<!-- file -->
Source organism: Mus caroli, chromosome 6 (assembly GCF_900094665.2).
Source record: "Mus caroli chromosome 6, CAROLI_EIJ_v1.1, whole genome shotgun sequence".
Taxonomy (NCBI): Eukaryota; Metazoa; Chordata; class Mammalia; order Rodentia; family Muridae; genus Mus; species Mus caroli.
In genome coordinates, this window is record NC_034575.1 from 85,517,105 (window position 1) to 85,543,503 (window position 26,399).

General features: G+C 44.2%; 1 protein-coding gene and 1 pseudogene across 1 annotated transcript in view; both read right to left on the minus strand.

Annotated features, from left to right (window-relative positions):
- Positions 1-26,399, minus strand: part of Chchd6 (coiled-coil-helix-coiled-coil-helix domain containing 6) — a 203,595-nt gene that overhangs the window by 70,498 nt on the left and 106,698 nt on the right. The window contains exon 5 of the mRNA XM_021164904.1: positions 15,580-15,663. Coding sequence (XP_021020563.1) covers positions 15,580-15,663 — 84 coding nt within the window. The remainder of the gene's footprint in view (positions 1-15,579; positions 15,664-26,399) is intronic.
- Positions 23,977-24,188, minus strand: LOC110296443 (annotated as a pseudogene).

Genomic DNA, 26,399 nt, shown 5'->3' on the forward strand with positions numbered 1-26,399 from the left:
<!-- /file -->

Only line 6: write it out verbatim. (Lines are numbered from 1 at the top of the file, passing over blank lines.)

Annotated features, from left to right (window-relative positions):